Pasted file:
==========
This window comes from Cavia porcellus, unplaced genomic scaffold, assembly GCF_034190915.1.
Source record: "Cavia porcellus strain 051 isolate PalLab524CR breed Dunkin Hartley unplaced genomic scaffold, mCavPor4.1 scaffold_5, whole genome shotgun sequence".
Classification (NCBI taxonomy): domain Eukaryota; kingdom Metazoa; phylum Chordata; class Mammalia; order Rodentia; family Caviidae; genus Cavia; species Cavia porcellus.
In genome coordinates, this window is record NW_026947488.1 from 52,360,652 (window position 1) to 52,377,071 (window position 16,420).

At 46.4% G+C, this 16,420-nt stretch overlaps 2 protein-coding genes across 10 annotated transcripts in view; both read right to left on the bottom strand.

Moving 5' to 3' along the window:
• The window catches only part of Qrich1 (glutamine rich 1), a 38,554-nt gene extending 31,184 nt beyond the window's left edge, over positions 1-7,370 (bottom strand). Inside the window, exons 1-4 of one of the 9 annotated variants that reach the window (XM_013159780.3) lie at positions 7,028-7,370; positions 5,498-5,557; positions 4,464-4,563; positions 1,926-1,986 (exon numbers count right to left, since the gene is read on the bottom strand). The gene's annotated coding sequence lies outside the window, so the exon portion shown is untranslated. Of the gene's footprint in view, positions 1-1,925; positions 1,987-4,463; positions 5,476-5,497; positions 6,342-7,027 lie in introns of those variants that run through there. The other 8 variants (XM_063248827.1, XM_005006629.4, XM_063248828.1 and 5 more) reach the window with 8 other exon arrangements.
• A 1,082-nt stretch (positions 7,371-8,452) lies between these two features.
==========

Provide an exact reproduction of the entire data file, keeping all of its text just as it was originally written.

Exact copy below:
This window comes from Cavia porcellus, unplaced genomic scaffold, assembly GCF_034190915.1.
Source record: "Cavia porcellus strain 051 isolate PalLab524CR breed Dunkin Hartley unplaced genomic scaffold, mCavPor4.1 scaffold_5, whole genome shotgun sequence".
Classification (NCBI taxonomy): domain Eukaryota; kingdom Metazoa; phylum Chordata; class Mammalia; order Rodentia; family Caviidae; genus Cavia; species Cavia porcellus.
In genome coordinates, this window is record NW_026947488.1 from 52,360,652 (window position 1) to 52,377,071 (window position 16,420).

At 46.4% G+C, this 16,420-nt stretch overlaps 2 protein-coding genes across 10 annotated transcripts in view; both read right to left on the bottom strand.

Moving 5' to 3' along the window:
• The window catches only part of Qrich1 (glutamine rich 1), a 38,554-nt gene extending 31,184 nt beyond the window's left edge, over positions 1-7,370 (bottom strand). Inside the window, exons 1-4 of one of the 9 annotated variants that reach the window (XM_013159780.3) lie at positions 7,028-7,370; positions 5,498-5,557; positions 4,464-4,563; positions 1,926-1,986 (exon numbers count right to left, since the gene is read on the bottom strand). The gene's annotated coding sequence lies outside the window, so the exon portion shown is untranslated. Of the gene's footprint in view, positions 1-1,925; positions 1,987-4,463; positions 5,476-5,497; positions 6,342-7,027 lie in introns of those variants that run through there. The other 8 variants (XM_063248827.1, XM_005006629.4, XM_063248828.1 and 5 more) reach the window with 8 other exon arrangements.
• A 1,082-nt stretch (positions 7,371-8,452) lies between these two features.